Imposing compassion? - page 2

by TLDey 1,871 Views | 17 Comments

A hospice agency I recently worked for struggled with the idea of holding families accountable for compassionate care. Because I thought we should hold families accountable, I was looked at as narrow-minded. For example, I... Read More


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    I might add too, that the woman who thought we were insane to tell her she needed to turn her husband, also did not believe she needed to manage his pain. He said he wanted narcotic, and she said of course she would give it to him, but she did not. The next RN visit out, the patient thru facial grimacing, gritted teeth and sweaty brow, said he was "okay" with just Tylenol, (apparently changed his mind) and she was smiling triumphantly.
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    I can feel your pain, but we have to accept what the pt or POA wants. I once has a pt w/ Stage IV uterine CA. I just KNEW she was in pain, but the husband stated that she didn't need narcs. She needed to suffer the way Jesus suffered on the cross. I tried everything even had the SW and Chaplain make extra visits. I even told them that Jesus suffered on the cross so we didn't have to. All to no avail. She died about 2 weeks later. So sad, but I can rest knowing I did everything humanly possible for the pt.
    leslie :-D likes this.
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    I will always advocate for bringing families with unrealistic or even inhuman ideals of "comfort care" into the IDT meeting. Certainly, we may not change their minds, but that is the ultimate support for the hospice professionals visiting in the home.

    Sometimes, patients and families have requests or expectations that a particular agency may not be able to meet. It is not unreasonable to recommend a transfer of care to an agency that may more closely share the philosophy of the pt/family. In my mind that is a heck of a lot better than having an unpleasant death, a disgruntled family, and a traumatized staff to deal with for months after the books are closed.
    leslie :-D likes this.
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    "I will always advocate for bringing families with unrealistic or even inhuman ideals of "comfort care" into the IDT meeting."

    Hi Tewdles,

    Do you mean, actually inviting them to come sit in at the meeting to discuss their case with the IDT members? Have you had families actually do that, and was there then some kind of understanding/resolution? Was it originally presented to the family, that the staff were having concerns re: the family not following a recommended plan of care, or re: symptoms not being managed? (Our IDG was not quick to voice a statement of concern to the family- they might have commiserated at the IDG table, but for some reason did not feel it appropriate to put their name to it in confronting the family). It did not really feel the IDG supported the CM's in this sort of conflict (the CM's were out there battling it on their own); the IDG might have sent the MD or another nurse out to visit/talk with the family, or in occasional cases the SW may have arranged for an RN/SW "family meeting", but it NEVER seemed to resolve the conflict/make a difference, and the most common thing I heard in our IDG or from our MD's, was that "there's really nothing we can do" in the situation. I was feeling like people thought I was a thorn in their sides for having my concerns...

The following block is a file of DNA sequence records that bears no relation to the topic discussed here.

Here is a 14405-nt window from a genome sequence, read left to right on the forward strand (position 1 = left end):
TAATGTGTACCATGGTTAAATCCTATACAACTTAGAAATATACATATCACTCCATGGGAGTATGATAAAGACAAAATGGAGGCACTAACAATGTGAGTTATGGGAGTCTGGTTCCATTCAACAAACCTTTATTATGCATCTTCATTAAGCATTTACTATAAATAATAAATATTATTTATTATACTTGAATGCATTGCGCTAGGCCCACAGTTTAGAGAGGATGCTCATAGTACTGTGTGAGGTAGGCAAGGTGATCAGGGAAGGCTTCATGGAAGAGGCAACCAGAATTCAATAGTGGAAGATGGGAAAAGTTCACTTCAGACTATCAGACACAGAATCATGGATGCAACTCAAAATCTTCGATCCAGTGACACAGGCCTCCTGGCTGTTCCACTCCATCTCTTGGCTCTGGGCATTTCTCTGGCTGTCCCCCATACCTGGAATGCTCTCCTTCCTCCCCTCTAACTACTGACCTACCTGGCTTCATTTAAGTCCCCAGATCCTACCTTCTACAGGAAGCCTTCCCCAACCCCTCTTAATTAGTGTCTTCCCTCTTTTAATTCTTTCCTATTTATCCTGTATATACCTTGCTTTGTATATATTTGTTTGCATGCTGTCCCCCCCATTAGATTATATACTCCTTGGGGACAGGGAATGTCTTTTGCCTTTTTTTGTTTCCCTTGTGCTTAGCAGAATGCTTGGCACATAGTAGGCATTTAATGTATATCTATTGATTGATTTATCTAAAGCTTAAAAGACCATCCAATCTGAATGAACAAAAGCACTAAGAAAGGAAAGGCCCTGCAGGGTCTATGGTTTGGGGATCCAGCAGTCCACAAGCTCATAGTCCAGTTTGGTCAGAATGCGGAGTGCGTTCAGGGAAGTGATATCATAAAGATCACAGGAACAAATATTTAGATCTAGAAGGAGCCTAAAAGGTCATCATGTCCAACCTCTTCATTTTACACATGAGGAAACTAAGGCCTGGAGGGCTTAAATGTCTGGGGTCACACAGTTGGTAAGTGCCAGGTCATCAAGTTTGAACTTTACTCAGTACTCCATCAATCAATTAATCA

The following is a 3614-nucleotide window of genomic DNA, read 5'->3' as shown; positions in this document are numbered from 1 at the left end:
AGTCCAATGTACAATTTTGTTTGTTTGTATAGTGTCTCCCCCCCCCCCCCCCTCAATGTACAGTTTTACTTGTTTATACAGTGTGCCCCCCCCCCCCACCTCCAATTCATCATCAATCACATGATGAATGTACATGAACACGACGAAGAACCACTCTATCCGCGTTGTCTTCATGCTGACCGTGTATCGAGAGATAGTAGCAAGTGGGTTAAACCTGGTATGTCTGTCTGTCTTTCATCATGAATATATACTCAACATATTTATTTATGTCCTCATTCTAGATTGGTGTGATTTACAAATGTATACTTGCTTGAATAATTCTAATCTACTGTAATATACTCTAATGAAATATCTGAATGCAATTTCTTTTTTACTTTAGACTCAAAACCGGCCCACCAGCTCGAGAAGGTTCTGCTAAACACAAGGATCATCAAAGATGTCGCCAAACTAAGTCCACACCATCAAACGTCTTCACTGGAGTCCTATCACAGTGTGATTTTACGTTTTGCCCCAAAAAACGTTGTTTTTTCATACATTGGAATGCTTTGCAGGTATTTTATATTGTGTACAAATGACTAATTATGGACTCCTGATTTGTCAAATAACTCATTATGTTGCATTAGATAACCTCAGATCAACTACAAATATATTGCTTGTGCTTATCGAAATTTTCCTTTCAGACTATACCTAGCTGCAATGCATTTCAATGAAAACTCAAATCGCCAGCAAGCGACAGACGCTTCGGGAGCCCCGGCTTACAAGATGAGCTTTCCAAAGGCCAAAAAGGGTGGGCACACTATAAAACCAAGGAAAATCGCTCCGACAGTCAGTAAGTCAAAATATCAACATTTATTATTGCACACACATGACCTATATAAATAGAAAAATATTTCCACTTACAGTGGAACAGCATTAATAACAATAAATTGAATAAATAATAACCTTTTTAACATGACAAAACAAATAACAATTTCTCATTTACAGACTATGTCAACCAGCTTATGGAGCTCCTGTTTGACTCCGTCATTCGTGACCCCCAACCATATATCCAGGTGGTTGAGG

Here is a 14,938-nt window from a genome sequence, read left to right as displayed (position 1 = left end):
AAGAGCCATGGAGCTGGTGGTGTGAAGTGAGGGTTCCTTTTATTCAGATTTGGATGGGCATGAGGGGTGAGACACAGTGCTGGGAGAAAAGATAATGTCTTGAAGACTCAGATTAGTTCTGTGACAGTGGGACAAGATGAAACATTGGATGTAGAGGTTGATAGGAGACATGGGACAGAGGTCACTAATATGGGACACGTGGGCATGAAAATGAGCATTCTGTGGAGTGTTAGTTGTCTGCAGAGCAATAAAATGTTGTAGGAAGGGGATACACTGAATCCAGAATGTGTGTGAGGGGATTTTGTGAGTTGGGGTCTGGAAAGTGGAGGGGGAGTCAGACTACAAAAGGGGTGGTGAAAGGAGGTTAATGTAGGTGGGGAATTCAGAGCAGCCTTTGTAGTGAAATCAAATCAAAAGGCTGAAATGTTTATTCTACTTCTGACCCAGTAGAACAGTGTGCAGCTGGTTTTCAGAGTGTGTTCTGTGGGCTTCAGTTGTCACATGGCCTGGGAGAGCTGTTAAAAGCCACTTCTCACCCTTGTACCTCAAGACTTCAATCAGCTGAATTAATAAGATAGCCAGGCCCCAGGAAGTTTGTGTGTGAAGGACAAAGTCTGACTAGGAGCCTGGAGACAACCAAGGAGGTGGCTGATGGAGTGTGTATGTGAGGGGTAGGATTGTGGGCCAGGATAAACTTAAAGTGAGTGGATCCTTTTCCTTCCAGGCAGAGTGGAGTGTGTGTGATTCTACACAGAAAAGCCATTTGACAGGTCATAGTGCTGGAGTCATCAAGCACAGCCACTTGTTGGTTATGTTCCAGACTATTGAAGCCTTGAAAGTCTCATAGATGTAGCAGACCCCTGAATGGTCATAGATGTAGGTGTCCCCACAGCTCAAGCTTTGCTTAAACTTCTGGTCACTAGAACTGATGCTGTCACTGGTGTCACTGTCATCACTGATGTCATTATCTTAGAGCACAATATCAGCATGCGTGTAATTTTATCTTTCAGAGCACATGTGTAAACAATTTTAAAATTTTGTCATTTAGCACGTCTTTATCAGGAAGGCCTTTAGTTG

"Traumatized", TL
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    I have seen the DPOA overridden by doctors so many times in the hospital it would make your head spin. It would seem the first concern would be the patient and what was in the patients best interest. In other words, what would they want if they could speak for themselves?

    Would a family sue because the patient was not suffering in pain? My attorney friends have said this would never make it very far as a suit.

    There is a second issue here too. As I move toward a holistic nursing career, I am finding numerous ways to alleviate pain using all natural means. We had started using holistic treatments in the hospitals where I have worked. Why not hospice? One hospital even offered acupuncture.

    Depending on how natural a family would want to go, NAC or Bonded Whey Protein Isolate are two simple, natural ways to alleviate pain and the challenges of many symptoms. If the pain is inflammation induced, getting a doctors order and simply using sodium bicarbonate could help reduce the inflammation and the resulting pain.